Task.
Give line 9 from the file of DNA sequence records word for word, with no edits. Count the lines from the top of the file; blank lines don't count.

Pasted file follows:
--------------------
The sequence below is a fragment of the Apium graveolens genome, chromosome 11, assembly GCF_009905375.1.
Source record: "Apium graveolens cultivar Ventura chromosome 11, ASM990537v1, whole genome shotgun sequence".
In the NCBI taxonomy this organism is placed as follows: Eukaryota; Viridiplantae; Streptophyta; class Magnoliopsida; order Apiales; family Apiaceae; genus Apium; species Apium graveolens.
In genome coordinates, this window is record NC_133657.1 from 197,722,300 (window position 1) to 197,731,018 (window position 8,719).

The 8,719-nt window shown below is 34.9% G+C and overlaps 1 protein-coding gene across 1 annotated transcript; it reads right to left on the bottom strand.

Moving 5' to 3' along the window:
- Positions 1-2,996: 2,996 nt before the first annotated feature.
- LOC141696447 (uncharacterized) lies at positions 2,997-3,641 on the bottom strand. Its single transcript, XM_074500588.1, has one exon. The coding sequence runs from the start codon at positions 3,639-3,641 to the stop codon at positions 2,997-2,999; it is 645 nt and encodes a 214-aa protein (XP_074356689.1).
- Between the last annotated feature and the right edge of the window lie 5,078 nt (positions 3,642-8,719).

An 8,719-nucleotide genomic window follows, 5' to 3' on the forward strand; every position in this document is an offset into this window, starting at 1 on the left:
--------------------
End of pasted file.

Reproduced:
- Between the last annotated feature and the right edge of the window lie 5,078 nt (positions 3,642-8,719).